In his landmark best seller The Tipping Point, Malcolm Gladwell redefined how we understand the world around us. Now, in Blink, he revolutionizes the way we understand the world within. Blink is a book about how we think without thinking, about choices that seem to be made in an instant, in the blink of an eye, that actually aren't as simple as they seem. Why are some people brilliant decision makers, while others are consistently inept? Why do some people follow their instincts and win, while others end up stumbling into error? How do our brains really work, in the office, in the classroom, in the kitchen, and in the bedroom? And why are the best decisions often those that are impossible to explain to others?
In Blink we meet the psychologist who has learned to predict whether a marriage will last, based on a few minutes of observing a couple; the tennis coach who knows when a player will double-fault before the racket even makes contact with the ball; the antiquities experts who recognize a fake at a glance. Here, too, are great failures of "blink": the election of Warren Harding; "New Coke"; and the shooting of Amadou Diallo by police. Blink reveals that great decision makers aren't those who process the most information or spend the most time deliberating, but those who have perfected the art of "thin-slicing", filtering the very few factors that matter from an overwhelming number of variables.
Drawing on cutting-edge neuroscience and psychology and displaying all of the brilliance that made The Tipping Point a classic, Blink changes the way you understand every decision you make. Never again will you think about thinking the same way.
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©2005 Malcolm Gladwell; (P)2005 Time Warner AudioBooks
"Entertaining and illuminating." (Publishers Weekly)
"Gladwell's groundbreaking explication of a key aspect of human nature is enlightening, provocative, and great fun to read." (Booklist)
I started listening to this book, and I was thinking 'Yeah, but....' and 'Yeah, but...' I agreed, in part, with what he said, but knew there were exceptions. It turned out that the later part of the book went into just those issues I had in great detail. All in all, it made short work of a drive home from Florida. I definitely would recommend it.
The book isn't entirely perfect. It rambles almost off topic a little. But even still, I learned a lot and would consider giving it as a gift.
Snap judgments greatly influence the quality of our decision making and our ability to process information in a way that helps. I learned a lot from this one. This was also very engaging the whole way through
I really don't see how this book got such high ratings. I thought the author was scattered and mediocre in his writing skills. The subject became boring and the research went back and forth contradicting itself. I got so little from this book I cannot recommend it.
An effusive monologue fortified with contrived oversimplifications does not make something factual or profound. In the end - I am right back where I started - only slightly chagrined for expecting to have gleaned some cogent insight regarding the recent advances in cognitive science in exchange for time invested.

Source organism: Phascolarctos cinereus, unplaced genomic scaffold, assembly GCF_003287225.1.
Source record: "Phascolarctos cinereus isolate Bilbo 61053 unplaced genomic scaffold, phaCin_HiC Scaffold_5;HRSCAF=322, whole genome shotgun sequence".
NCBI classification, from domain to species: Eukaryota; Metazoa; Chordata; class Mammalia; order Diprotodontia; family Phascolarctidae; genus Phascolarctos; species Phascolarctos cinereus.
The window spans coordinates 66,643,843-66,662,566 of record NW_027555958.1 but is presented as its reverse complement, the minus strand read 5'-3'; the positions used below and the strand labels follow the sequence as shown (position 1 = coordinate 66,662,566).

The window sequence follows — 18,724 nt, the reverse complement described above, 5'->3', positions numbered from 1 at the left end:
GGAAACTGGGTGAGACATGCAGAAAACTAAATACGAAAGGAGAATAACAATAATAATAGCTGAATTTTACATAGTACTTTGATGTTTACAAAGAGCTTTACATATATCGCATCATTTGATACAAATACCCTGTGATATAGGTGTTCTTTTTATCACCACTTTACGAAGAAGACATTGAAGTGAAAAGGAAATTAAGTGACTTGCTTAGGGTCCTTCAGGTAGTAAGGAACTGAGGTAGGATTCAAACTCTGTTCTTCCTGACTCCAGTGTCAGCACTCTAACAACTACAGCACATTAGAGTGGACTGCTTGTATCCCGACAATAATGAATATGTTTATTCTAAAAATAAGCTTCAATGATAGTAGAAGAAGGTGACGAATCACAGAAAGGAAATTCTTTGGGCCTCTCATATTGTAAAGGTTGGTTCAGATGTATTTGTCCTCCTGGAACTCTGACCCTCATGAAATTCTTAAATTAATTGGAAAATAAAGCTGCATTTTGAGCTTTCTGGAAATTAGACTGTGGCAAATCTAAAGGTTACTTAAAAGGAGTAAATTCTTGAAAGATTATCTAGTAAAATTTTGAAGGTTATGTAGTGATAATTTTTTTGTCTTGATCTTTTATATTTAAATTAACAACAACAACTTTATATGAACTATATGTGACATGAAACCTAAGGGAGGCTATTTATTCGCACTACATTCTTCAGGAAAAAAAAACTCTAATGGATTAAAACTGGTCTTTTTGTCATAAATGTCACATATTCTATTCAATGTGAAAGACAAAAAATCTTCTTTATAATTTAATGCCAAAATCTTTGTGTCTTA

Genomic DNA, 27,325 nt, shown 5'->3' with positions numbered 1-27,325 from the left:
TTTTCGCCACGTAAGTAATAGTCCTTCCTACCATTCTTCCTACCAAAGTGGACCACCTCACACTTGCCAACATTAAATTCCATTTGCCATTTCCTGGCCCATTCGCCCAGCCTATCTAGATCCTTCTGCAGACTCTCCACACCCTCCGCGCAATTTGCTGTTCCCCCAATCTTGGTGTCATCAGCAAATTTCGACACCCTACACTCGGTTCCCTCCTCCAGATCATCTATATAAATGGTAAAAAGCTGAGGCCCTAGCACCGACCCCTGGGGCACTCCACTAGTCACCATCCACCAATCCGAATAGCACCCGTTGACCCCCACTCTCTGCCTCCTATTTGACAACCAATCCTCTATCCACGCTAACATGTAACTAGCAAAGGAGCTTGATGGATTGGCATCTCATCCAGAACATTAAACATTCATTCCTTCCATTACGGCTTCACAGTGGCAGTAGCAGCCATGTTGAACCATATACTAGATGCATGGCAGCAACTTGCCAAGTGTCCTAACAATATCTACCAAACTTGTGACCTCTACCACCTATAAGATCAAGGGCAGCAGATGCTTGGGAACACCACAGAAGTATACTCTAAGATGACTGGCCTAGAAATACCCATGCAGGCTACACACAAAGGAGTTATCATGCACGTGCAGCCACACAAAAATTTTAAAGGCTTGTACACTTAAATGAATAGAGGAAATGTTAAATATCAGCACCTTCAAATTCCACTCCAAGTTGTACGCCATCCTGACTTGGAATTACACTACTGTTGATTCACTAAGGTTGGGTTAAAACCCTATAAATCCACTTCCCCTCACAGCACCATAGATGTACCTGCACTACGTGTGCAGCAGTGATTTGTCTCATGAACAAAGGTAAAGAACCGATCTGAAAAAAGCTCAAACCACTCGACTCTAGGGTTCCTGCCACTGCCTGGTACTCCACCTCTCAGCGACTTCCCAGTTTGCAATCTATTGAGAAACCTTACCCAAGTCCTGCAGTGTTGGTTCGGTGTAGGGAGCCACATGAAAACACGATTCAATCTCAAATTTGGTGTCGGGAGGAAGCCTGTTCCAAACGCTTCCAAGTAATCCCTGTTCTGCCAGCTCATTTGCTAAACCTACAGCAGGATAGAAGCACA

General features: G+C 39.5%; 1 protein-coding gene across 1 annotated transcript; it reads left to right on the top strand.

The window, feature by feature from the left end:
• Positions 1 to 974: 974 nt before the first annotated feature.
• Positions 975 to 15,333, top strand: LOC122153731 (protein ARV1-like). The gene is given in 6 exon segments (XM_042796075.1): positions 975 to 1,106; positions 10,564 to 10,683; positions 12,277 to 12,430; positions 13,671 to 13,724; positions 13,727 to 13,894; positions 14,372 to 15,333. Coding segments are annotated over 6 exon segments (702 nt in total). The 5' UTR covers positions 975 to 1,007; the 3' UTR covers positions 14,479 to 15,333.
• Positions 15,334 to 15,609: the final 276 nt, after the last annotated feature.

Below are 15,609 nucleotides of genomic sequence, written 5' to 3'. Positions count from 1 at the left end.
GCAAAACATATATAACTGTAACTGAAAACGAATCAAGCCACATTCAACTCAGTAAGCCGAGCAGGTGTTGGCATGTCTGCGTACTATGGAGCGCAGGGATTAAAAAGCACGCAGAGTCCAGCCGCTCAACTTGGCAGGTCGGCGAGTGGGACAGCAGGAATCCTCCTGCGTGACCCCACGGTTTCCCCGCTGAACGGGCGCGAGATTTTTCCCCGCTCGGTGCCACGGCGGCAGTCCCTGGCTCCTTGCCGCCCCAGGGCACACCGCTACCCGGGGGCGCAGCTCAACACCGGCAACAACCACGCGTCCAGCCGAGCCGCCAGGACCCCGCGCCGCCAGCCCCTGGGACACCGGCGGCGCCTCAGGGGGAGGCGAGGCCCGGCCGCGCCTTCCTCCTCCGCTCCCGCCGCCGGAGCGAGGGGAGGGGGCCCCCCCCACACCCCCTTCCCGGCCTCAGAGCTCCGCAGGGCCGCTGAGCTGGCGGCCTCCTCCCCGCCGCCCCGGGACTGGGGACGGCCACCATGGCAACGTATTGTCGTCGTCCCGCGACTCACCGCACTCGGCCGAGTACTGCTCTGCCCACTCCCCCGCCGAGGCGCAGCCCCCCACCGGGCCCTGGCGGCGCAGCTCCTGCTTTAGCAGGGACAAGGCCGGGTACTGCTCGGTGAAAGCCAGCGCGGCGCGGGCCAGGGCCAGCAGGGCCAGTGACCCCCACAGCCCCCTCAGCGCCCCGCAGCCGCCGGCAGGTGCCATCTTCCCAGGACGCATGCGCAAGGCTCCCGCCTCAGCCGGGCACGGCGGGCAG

Granted, he's a deft writer. However, if you've had a college level introduction to psychology - you will struggle holding back natural questions that one would assume he would address in the succeeding piffle - but no. Consequently, your "bovine excreta detector" will(or should) remain illuminated throughout the entire listen.
I agree with many others that have said this book was a bait and switch. I felt I was sold something that could help me learn whether or not I was making good quick decisions, if not - how could I improve. Instead I have been listening to very sketchy conclusions about marriage, tennis, and sculptures. I am somewhat insulted by thin slicing theory and the fact that I purchased this book at all.
I really enjoyed listening to Blink. Malcolm Gladwell reads it in a wonderful tone and it's almost like listening to him tell you the story in person (or at a conference). The insights into intuition found in the book are wonderful - and explained thoroughly well - my only issue is that he doesn't provide any real conclusions, you have to come up with your own. That would be fine except there really are some great "next steps" that many people might be looking for as a way to improve their "intuition" and so in that sense, this book is lacking. But if you want to hear great stories about how it works (but have to figure out on your own how to really do it), this book is wonderful.
This audio book has lot of uniquely interesting points. It isn't tightly written and gets off topic more than once, but it is quite entertaining and thought-provoking if you give the overall themes and interesting studies some thought.
'Blink' did not really do it for me. In my opinion, the material seemed to state the obvious quite a bit. Perhaps the material was too left brain for my liking; not satisfing my craving for a spiritual uplift or setting off any great, "ah has". I think I liked the title and the cover material mostly. Nevertheless, the book did spark some insights and the author seemed enthusiastic.
I thought the book was excellent. Very thought provoking. It didn't provide any framework for doing thin-slicing on your own, but I didn't expect that. They had a very interesting section on speed dating, where the participants have a short time to make decisions on dating. When asked to articulate their decisions, we learn that the descriptions change to match their decisions. Fasinating insight into how the mind works. The troubling thing is to try an ascertain when its okay to make quick decisions, and when it is not.
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